10 Reasons Why People of Faith Should Support Healthcare Reform

09/12/2009 05:12 am ET | Updated May 25, 2011

Hey, people of faith! Here are ten concrete, no baloney reasons for supporting healthcare insurance reform now!

U.S. healthcare insurance reform is a moral matter. Hindu or Jew, Christian or Jain, Buddhist or Animist, virtually all share the belief that we are here to make a difference. To build up the family of all humanity, to be our brother's and sister's keepers, to fight for the defenseless, the infirm, the poor, the marginalized -- the people without adequate health insurance. And, at the same time, we'll also be doing the future of the economy a good turn. Perhaps more than in the case of any other issue being debated, healthcare insurance reform is a matter of conscience, a matter of faith.

1. The "Free-market" ("free" for whom??) is not a dogma in any faith tradition. Health insurance, without a government-based public plan, will always cost more and deliver less. It's simple arithmetic and economics not politics or ideology. Just look at healthcare cost and delivery in America over the last fifteen years. Case closed! But there's much, much more...

2. Free market insurance makes its profit in two ways: increasing the price, minimizing payout; it's not magic -- it's just basic math. Do the rich have an obligation to the poor? Am I my brother's keeper? If I save one life do I save all humankind?

3. 14,000 people per day are loosing their healthcare insurance -- for numerous reasons. With the proposed reforms, that figure will virtually immediately go to zero. Will our "Higher Power" be pleased if we turn this down and leave these folks "by the side of the road?"

4. "Pre-existing conditions" will one day eliminate everyone from "free-market" insurance eligibility. That's simple logic. What will be "the choice" then? You can't have national healthcare policy that allows the elimination of people with pre-existing conditions. You can't have a world of "brothers and sisters" if we do that -- can we?

5. Incidents of government "incompetence and corruption," while certainly not unheard of, are much fewer than the incidents of "incompetence and corruption" in the free market. Here are two words to think about -- Bernie Madoff. Here's one more -- Enron. (Incidentally, American users of Medicare trust this government program much more than do the customers of any private, for-profit carrier.)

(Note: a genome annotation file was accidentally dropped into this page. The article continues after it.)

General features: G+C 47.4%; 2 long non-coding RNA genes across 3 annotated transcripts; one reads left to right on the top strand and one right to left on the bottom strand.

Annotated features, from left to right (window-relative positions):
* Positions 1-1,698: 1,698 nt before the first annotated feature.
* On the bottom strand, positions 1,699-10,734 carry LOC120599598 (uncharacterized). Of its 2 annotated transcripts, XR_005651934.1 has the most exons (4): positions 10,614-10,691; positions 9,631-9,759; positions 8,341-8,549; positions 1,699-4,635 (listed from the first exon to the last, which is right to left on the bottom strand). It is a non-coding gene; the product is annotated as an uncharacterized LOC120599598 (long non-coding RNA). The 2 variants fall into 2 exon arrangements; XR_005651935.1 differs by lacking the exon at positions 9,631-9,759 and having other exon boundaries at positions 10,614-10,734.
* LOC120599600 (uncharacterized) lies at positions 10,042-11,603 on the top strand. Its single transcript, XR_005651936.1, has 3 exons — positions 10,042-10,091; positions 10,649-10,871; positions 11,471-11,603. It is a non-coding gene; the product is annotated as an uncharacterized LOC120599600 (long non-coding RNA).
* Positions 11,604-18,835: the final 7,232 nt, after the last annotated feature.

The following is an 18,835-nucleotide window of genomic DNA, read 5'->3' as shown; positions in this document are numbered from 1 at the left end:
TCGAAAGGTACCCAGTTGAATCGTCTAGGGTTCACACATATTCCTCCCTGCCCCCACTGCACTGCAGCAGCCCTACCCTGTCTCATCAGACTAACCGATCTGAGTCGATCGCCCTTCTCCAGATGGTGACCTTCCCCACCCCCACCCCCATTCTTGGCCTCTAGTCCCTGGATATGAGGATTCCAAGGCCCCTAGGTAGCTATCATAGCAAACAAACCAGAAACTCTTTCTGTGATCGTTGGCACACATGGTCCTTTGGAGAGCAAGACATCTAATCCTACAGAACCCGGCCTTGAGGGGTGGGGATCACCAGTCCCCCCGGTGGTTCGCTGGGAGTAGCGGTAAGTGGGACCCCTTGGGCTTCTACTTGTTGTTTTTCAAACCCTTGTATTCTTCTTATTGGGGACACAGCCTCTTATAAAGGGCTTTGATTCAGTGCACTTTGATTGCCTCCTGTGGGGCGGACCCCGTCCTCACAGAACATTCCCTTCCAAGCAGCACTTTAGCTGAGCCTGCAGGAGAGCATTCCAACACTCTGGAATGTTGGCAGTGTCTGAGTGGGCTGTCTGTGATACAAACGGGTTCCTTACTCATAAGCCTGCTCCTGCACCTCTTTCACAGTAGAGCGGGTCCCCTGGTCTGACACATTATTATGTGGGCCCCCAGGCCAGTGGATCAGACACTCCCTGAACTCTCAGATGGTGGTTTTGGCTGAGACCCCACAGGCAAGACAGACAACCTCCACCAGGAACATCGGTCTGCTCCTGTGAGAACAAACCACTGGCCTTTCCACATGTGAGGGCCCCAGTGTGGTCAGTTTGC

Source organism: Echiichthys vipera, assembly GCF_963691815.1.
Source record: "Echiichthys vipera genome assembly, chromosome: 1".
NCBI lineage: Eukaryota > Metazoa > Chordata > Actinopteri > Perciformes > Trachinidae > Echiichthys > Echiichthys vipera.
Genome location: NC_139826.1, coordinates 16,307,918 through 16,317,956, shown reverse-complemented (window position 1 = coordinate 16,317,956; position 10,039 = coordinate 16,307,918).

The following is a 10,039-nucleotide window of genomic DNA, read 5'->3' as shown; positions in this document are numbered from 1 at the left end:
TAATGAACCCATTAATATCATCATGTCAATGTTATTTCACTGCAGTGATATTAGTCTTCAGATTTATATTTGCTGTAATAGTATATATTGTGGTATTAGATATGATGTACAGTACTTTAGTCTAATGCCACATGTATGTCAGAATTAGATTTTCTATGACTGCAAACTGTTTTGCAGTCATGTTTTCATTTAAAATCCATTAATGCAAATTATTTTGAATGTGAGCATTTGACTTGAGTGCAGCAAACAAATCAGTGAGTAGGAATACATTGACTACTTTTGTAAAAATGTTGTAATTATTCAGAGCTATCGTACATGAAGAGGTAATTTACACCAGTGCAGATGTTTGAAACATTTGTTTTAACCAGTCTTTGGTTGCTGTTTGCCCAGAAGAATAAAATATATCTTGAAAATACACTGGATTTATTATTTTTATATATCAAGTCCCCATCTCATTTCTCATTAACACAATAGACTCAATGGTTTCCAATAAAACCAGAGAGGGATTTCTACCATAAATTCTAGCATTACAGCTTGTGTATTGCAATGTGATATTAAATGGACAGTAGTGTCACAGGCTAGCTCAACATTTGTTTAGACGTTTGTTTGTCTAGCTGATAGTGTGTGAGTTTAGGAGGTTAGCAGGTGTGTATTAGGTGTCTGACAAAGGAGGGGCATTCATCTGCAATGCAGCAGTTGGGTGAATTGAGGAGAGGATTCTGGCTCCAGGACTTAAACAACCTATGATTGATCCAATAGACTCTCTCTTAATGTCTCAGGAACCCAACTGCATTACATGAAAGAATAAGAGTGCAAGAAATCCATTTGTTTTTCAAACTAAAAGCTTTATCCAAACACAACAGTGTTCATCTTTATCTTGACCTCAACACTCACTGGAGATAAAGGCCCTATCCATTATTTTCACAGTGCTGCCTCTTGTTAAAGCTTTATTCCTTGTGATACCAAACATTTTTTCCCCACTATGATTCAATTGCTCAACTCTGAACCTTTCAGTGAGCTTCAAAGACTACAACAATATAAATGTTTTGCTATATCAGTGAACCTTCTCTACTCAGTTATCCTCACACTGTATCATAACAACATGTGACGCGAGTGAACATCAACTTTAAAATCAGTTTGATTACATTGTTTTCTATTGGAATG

6. America is among the "free world's" leaders in healthcare technology development. Yet, we are among the worst in the "free world" when it comes to two things: universal delivery and our ability to contain costs. Who would want to pay more and get less? What about that "stewardship" thing?

7. With genuine healthcare insurance reform, the rate of increase of the nation's total annual medical bill will decrease; eventually, with careful oversight and management, the actual cost (measured as a percentage of annual GDP) will begin to decline. Again that pesky "stewardship thing" .

8. If you do a simple little research exercise you may be even more convinced that reform is necessary. Google "U.S.Healthcare Statistics." Roam around on several of the top 10-15 sites. You will be bobbing in a sea of information that will amaze and confound you. Is the U.S. really this bad? We are. You will leave convinced of this one fact: no other nation in the free world does this badly in providing healthcare to its citizens. There must be change. Now.

9. The largest uninsured group in the nation is the young. Of these people, perhaps the most alarming figure is the number of uninsured between the ages of 18 and 30. If one of these young, uninsured adults has a bad motor cycle accident (insert your own example if you like -- one that is likely to run up medical costs over many years, even decades) it is probable that this young person's family (very likely insured themselves, ironically enough) will slide toward financial ruin in an effort to provide provide for care over countless years. Does a society seeking to be just and compassionate stand for this situation?

10. What if we just stop listening to the voices of the insurance companies, their PR folks and lobbyists who have a lot to loose in this fight, and do the common sense thing -- help the President and Congress do what we sent them to Washington to do: reform healthcare insurance coverage in the U.S. now. Even faith demands it. Doesn't it?